That said, the defenders of capital-J journalism, you self-described "snobs" showed the traditional media's delusion of adequacy. And, as someone who spent 25 years in TV news, I say that with a still warm and fuzzy feeling toward my former colleagues. Examples:
Bruce Whiteaker (my former boss) says he EARNED the title of Broadcast Journalist through years of training and experience on the job. Yes, but a degree and logging hours in a newsroom does not a capital-J journalist make. We all know people who have survived even the cutthroat world TV news with little talent and less devotion to the craft, reporting stories from one pay check to the next. And some who were paid buckets of money because they could communicate what others wrote for them and yet called themselves "Broadcast Journalists".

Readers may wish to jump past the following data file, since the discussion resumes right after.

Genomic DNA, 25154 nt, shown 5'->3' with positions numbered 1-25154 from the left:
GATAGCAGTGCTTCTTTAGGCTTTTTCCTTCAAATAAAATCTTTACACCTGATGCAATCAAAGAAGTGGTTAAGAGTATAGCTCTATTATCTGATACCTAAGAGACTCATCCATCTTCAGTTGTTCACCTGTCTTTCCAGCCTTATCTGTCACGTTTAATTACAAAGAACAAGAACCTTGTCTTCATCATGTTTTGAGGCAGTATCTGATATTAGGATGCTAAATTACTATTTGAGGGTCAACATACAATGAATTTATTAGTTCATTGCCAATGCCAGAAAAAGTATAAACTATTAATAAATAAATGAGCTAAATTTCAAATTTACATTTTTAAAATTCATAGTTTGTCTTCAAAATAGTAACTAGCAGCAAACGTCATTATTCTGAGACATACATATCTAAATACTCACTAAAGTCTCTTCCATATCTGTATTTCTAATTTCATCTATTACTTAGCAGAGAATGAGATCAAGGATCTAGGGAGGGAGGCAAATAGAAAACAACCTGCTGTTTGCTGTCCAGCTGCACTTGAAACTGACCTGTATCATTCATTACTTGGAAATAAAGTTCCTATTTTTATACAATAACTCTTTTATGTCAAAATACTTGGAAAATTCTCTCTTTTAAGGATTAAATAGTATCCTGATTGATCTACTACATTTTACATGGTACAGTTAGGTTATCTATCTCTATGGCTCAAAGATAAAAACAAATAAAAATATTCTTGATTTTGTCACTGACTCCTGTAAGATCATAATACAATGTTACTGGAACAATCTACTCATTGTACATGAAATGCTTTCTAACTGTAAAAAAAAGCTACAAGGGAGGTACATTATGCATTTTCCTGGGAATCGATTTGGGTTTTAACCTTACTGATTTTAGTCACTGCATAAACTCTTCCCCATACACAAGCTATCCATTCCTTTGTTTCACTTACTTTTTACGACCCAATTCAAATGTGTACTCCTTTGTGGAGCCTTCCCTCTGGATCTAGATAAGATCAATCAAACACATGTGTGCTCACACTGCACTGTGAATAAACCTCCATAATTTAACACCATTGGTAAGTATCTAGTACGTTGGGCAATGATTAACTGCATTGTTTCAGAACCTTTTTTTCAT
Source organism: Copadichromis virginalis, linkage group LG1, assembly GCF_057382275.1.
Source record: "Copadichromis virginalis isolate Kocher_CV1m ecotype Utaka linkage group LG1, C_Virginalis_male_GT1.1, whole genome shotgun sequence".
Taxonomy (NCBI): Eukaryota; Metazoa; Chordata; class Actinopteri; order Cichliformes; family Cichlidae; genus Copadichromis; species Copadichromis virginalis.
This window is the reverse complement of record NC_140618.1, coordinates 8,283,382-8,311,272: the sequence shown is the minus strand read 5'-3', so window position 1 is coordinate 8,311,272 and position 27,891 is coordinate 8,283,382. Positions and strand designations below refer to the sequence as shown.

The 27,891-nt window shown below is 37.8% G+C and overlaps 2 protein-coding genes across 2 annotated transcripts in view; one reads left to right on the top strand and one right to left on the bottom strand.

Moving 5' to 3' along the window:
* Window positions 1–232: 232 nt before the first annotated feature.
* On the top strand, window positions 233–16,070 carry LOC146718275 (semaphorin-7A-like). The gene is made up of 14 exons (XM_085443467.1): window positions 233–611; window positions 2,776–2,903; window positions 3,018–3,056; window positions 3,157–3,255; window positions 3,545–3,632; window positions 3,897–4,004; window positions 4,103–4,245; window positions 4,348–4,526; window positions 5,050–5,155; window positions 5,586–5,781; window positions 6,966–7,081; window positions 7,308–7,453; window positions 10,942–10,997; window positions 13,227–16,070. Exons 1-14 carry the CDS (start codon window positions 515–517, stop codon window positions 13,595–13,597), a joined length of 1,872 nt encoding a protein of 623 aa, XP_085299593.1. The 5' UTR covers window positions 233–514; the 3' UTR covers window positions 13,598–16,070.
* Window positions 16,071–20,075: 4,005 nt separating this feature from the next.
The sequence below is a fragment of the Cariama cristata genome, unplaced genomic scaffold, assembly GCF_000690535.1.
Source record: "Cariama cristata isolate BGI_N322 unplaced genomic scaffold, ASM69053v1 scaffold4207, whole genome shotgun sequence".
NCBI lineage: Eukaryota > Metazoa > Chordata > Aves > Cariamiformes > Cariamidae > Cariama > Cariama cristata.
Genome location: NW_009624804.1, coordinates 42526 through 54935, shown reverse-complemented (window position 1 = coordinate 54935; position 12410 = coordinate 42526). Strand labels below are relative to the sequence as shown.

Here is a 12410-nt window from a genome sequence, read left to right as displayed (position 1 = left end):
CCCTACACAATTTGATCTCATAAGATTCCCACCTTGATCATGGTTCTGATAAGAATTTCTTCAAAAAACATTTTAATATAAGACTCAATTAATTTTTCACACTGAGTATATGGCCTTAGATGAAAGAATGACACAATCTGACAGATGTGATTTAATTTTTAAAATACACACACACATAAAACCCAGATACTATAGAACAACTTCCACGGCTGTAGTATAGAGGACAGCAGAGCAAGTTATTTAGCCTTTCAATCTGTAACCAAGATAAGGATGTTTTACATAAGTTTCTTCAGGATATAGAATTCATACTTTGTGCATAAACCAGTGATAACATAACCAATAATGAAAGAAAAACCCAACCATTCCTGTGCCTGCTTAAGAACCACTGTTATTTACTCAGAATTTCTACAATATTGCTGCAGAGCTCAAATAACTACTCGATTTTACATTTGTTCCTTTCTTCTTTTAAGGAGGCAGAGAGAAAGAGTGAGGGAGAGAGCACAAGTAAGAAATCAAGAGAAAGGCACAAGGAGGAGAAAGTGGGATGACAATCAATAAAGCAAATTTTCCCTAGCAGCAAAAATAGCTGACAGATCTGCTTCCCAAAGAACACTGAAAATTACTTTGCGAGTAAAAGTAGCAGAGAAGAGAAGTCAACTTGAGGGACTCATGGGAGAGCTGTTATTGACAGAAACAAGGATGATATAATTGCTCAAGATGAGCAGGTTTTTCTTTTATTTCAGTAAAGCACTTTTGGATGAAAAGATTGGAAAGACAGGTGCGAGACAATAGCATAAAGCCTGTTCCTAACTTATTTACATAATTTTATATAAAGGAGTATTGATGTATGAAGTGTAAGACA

Suzanne Black points to the code of ethics and the vetting of stories for truthfulness and bias. In 25 years in the business I never saw the code posted anywhere although I think we all believed there was one somewhere. And most of us tried to live by the code, but it's not black and white and the interpretation of "truthfulness" shifts from story to story, impacted by deadlines, unconscious bias, personalities and the need to report a story in a formula sort of way that is, sadly, a given in newsrooms. Anyone who has worked in a newsroom and NOT seen a colleague twist a story or a soundbite to shade or even distort the truth in order to fill a preconceived notion of what "the story is really about", should read Bernard Goldberg's book Bias for examples.
And Ray Niekamp suggests that our capital-J journalists check facts and the accuracy of sources. But in the day-to-day newsroom fact checking is done only on an "as needed" basis. If we don't go into an interview with a source with the agenda of catching them in a lie, capital-J journalists will simply accept the sources' version of the story without question.